Here at Steppe we have a great passion for the Soviet architecture of the Central Asian states. As an expression of the progress of thought, whether state or personal, this architecture is a real eye opener, and is rightly, finally, finding its place in helping to define and deconstruct a very complex time. Frederic Chaubin’s book CCCP: Cosmic Communist Constructions Photographed (reviewed in Steppe 9) brought us wonderful photos of some of the most exotic examples of post-war Soviet architecture across the former republics of the USSR, but in the exhibition ‘Trespassing Modernities’ at Salt Galata in Istanbul, Georg Schöllhammer delves deeper into the evolution of post-Stalinist Soviet architecture.
We are lucky enough at Steppe to have published two articles (Issues 6 and 7) using Carolyn Drake’s photos of the Amu Darya and Syr Darya; those two life-giving rivers are at the heart of Central Asia. They define the region absolutely. The land between them, called Mawarannahr (the land beyond the river) by the Arabs, is the settled heart of Central Asia, the land outside them the haunt of nomads, and the interaction of the two provides the history, the culture, the arts that we know and love today. Continue reading Two Rivers
Here at Steppe we’re getting excited about Nowruz, Persian New Year, which is celebrated across Central Asia on March 21st or a day either side depending on when the spring equinox (the sun entering the sign of Aries) is observed. The festival is a grand celebration of the coming of Spring and each country has its own traditions. As a starter for ten, we thought we’d share this beautifully illustrated video of Nowruz, Iran-style. More to come on the different ways it is celebrated in the region in the coming weeks.
If you’re up on your Uzbek Usmanov’s, you may well have heard of Alisher Usmanov – the billionaire steel magnate who has successfully diversified into telecommunications and new media, including a clever purchase of facebook shares that, it seems, netted him £1.4bn at their IPO last May. But you may well not have heard of Jamol Usmanov, an Uzbek painter influenced by Sufi philosophy and the Eastern Sufi poetry of Rumi, Navoi, Nizami et al, although we like to hope he too will become a household name.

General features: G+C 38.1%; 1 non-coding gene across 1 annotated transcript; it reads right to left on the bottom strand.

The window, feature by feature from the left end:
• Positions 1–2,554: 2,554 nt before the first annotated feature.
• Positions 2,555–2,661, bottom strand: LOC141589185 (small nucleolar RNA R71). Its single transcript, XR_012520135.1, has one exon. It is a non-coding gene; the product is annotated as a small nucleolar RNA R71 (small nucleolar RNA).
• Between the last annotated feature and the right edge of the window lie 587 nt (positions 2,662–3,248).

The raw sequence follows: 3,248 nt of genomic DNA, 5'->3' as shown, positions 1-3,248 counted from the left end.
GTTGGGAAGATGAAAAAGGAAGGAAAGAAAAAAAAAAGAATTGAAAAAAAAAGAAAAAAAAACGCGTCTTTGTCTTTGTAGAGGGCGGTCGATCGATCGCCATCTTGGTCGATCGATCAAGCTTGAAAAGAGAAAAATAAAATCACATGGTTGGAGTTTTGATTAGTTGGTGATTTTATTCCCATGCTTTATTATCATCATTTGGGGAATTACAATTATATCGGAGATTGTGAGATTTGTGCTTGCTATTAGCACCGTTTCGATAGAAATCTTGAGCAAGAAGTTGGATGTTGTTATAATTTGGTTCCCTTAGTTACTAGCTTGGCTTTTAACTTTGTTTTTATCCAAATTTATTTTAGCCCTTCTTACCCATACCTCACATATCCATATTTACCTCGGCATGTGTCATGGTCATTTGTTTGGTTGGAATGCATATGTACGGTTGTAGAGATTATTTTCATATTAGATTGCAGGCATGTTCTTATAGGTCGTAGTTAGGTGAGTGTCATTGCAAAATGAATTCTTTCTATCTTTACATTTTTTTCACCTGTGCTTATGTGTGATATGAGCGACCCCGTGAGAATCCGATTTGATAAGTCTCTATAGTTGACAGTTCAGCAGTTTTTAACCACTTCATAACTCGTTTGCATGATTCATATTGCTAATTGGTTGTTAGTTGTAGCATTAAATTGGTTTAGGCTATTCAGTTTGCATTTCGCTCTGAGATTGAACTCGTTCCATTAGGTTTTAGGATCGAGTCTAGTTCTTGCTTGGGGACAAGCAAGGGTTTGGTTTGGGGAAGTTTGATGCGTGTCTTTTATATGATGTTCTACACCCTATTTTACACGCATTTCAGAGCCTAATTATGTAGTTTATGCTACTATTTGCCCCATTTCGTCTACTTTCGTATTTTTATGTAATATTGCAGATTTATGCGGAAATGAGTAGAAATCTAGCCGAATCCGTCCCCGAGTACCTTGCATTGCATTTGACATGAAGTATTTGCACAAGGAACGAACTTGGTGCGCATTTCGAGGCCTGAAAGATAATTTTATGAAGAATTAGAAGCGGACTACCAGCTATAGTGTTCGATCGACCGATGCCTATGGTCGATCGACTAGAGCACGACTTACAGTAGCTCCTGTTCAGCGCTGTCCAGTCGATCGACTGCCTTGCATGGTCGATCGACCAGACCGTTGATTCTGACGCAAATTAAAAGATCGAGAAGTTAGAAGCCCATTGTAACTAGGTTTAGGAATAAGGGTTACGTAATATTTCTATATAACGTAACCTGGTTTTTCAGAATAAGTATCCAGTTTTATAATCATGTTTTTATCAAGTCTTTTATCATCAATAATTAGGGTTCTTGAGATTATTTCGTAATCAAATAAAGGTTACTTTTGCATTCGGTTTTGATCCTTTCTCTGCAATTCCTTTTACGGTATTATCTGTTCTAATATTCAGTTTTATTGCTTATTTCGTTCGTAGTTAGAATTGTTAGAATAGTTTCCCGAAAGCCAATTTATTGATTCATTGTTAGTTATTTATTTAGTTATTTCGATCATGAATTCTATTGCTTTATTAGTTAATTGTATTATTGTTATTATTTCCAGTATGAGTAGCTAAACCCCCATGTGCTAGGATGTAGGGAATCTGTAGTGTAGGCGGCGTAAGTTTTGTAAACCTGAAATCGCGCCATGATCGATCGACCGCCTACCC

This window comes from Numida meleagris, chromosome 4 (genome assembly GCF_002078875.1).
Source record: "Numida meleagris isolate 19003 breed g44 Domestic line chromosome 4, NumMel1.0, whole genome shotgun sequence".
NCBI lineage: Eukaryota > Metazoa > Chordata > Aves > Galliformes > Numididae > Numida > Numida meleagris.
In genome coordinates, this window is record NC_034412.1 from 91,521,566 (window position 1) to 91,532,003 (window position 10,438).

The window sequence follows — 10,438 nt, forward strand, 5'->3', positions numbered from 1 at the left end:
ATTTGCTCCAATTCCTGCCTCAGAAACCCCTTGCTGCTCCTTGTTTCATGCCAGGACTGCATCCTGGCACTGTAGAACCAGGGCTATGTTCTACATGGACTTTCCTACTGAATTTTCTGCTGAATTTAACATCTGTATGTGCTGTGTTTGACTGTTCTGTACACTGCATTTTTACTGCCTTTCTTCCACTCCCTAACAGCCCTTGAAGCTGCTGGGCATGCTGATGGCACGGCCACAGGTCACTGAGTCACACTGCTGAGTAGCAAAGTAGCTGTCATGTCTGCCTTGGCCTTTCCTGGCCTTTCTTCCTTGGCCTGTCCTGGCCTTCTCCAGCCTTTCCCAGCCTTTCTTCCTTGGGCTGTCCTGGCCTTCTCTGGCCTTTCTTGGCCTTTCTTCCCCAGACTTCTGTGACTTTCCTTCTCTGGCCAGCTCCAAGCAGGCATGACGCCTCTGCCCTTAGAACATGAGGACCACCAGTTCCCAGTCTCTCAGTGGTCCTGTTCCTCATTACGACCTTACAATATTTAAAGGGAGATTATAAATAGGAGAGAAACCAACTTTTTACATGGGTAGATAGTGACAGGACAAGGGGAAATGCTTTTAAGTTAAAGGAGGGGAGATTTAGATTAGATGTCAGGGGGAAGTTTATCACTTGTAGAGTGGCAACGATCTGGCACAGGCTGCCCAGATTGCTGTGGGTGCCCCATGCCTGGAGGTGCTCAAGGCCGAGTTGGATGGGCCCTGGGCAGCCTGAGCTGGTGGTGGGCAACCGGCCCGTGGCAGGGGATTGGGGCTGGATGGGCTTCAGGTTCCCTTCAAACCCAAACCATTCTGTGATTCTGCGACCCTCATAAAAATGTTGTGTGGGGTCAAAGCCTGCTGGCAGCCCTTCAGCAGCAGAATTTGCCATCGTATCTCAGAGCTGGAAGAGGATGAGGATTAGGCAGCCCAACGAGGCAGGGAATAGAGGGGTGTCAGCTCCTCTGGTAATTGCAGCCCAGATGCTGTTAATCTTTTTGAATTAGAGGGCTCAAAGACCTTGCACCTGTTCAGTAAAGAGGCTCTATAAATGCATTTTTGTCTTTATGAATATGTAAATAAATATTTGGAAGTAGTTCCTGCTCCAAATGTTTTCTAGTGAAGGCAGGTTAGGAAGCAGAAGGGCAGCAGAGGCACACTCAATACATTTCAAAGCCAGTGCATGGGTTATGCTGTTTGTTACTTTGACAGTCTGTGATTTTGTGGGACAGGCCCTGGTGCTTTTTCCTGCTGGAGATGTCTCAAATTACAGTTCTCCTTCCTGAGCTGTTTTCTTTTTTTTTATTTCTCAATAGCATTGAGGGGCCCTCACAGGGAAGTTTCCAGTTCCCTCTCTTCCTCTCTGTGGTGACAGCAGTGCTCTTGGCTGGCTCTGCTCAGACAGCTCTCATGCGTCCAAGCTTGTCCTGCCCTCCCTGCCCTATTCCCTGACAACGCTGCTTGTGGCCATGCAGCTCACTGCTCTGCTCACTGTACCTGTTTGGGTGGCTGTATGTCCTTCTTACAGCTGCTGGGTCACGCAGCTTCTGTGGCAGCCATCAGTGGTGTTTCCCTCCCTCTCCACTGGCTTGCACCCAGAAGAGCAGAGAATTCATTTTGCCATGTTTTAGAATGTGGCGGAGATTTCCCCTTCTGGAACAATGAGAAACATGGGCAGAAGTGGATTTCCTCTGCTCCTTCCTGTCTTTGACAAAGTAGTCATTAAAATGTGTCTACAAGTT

Findus ready meals may not have reached Central Asia but there’s undeniably a very close alliance between man and beast in this vast tract of Central Asia.
A Kazakh nomads’ expression states, ‘Kazakhs are born on horseback’. If we take a leisurely canter from nomad life into the present day, we see the survival of horsemeat as a luxurious food in the Republic of Kazakhstan. Whilst on academic business there, I grasped the opportunity to pursue a sober study of this neglected subject. I visited two yamarka (outdoor markets) – one in Almaty, the former capital and largest city; the other 500km north in Stepnogorsk, a former closed Soviet town with notable levels of uranium, rare metals and gold. Continue reading Horsemeat: The Real Deal
Matthieu Paley is a favourite photographer at Steppe. His work conveys fluidity and an emotional connection with the individuals he captures on film. Which is why we are very excited by the publication of his latest book (co-authored by his wife, Mareile, and anthropologist Ted Callahan) on the Pamir Kyrgyz, whom he has been documenting for the last 10 years. Their daily life takes place against the backdrop of the magnificent Wakhan Corridor in northeastern Afghanistan, and visually it is a compelling subject, touched by an ethereal beauty. Continue reading Pamir – Forgotten on the Roof of the World
The lovely Anne-Laure Py, who wrote for us about ikats in Steppe 6, is a social entrepreneur and the founder of Craftspring which injects design ideas into Central Asian crafts and supplies a much needed market for the artisans of the region, focusing predominately on objects made of felt. Every time I see the products they have on offer I want to reach for my credit card and the latest Winter 2012 catalogue is no exception. Right now they only sell wholesale, but there is a long list of stores across the USA that stock their products, so check them out and be beguiled…
An old friend of ours here at Steppe recently launched Travel Local – a site set up to allow travellers from anywhere in the world to book their trip through a locally owned company in their destination, and to do so with complete confidence (payments are 100% protected). For the traveller it means cheaper, high quality trips and for local companies it allows a greater share in the tourism revenue and, I suspect, a more heightened interest in ensuring that everything goes completely to plan. Continue reading Travel Local